African civil groups demand massive climate change compensation

By agency reporter
August 28, 2008

A number of key African civil society organisations have come together with church development campaigners, to demand billions in compensation from rich countries for the impacts of global warming.

The demand comes at the close of the United Nations climate change talks in Accra, Ghana.

A number of countries, including the Philippines on behalf of the G77 group of developing countries and China, have made proposals for financing a global response to climate change.

During the meetings the European Union was forced to admit that it had nothing significant to put on the table at this point.

"A serious and equitable response to climate change will require rich countries to pay billions in public funds to help poor countries develop in a sustainable, low carbon manner. So why have the EU, which like to claim global leadership in the response to climate change, turned up with empty pockets again?" asked Nelson Muffuh, adviser on the UN climate talks to the UK-baed international development agency Christian Aid.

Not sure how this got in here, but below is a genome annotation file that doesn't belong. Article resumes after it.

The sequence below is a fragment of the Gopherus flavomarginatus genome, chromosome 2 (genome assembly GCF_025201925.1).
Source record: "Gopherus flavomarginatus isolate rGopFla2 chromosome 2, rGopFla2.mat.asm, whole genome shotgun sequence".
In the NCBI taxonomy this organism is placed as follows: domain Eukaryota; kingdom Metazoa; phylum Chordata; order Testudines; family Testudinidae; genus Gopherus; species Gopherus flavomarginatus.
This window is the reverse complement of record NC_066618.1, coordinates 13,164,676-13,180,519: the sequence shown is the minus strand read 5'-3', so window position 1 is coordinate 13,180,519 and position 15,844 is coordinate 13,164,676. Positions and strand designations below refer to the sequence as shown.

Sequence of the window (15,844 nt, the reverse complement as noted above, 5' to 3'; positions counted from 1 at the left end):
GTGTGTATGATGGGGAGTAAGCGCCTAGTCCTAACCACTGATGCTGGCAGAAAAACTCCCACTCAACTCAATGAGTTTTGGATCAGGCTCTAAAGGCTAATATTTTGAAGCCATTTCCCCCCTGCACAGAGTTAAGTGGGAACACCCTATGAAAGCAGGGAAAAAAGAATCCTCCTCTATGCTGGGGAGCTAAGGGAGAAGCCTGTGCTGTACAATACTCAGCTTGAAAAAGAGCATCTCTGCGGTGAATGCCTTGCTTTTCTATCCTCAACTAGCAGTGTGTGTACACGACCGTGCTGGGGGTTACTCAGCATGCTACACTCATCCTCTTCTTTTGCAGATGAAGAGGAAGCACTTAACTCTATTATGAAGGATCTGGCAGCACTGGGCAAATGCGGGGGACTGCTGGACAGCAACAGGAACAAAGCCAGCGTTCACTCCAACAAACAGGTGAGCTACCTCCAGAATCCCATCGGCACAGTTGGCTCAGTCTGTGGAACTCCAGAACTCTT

Acting as a pan-African alliance for climate justice, the African organisations are clear that any response to climate change must see rich countries taking on their full responsibility for the problem.

If average global warming exceeds two degrees Celsius, Africans will face drought, desertification and disease on an unprecedented scale. Christian Aid says in order to avert this catastrophe the industrialised countries must deliver the necessary funds and technology to help African countries protect themselves against the impacts of climate change.

Ewah Eleri, from the International Centre for Energy, Environment and Development in Nigeria said: ‘Developed countries need to demonstrate their seriousness about tackling climate change by committing funds to compensate poor countries for the damage caused by their greenhouse gas emissions and finance clean development. Palliatives will no longer do.’

Christian Aid research indicates that 182 million people in sub-Saharan Africa alone could die of disease directly attributable to climate change by the end of the century. But while African countries are among those most affected by climate change, they also have the least capacity to take part in negotiations like those taking place in Accra.

Countries like Ethiopia and Chad, whose populations are directly under threat from increased drought and disease, can only afford to bring two or three negotiators to major climate summits, whereas the UK brings around 60.

The Accra climate change talks were held to work on a strengthened and effective international climate change deal under the UN Framework Convention on Climate Change (UNFCC), as well as on emission reduction rules and tools under the Kyoto Protocol.

This is part of a negotiating process that will conclude in Copenhagen at the end of 2009.

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